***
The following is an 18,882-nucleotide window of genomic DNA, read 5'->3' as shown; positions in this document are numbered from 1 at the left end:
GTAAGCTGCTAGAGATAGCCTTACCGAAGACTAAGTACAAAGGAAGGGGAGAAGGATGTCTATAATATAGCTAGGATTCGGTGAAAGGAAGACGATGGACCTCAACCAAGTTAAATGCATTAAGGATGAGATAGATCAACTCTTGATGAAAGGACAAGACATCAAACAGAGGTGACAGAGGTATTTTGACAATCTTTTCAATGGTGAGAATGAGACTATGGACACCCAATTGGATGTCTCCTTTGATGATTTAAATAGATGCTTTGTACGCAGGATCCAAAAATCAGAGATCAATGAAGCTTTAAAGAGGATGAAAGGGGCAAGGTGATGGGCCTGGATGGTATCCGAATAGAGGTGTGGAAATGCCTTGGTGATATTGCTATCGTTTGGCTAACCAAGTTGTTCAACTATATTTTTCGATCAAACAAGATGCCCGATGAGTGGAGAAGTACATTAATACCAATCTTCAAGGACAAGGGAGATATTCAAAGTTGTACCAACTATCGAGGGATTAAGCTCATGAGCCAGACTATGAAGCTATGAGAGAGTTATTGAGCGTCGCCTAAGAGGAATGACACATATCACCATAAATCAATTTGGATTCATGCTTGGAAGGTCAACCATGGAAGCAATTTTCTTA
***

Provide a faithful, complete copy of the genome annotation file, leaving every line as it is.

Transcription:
The following is an 18,882-nucleotide window of genomic DNA, read 5'->3' as shown; positions in this document are numbered from 1 at the left end:
GTAAGCTGCTAGAGATAGCCTTACCGAAGACTAAGTACAAAGGAAGGGGAGAAGGATGTCTATAATATAGCTAGGATTCGGTGAAAGGAAGACGATGGACCTCAACCAAGTTAAATGCATTAAGGATGAGATAGATCAACTCTTGATGAAAGGACAAGACATCAAACAGAGGTGACAGAGGTATTTTGACAATCTTTTCAATGGTGAGAATGAGACTATGGACACCCAATTGGATGTCTCCTTTGATGATTTAAATAGATGCTTTGTACGCAGGATCCAAAAATCAGAGATCAATGAAGCTTTAAAGAGGATGAAAGGGGCAAGGTGATGGGCCTGGATGGTATCCGAATAGAGGTGTGGAAATGCCTTGGTGATATTGCTATCGTTTGGCTAACCAAGTTGTTCAACTATATTTTTCGATCAAACAAGATGCCCGATGAGTGGAGAAGTACATTAATACCAATCTTCAAGGACAAGGGAGATATTCAAAGTTGTACCAACTATCGAGGGATTAAGCTCATGAGCCAGACTATGAAGCTATGAGAGAGTTATTGAGCGTCGCCTAAGAGGAATGACACATATCACCATAAATCAATTTGGATTCATGCTTGGAAGGTCAACCATGGAAGCAATTTTCTTA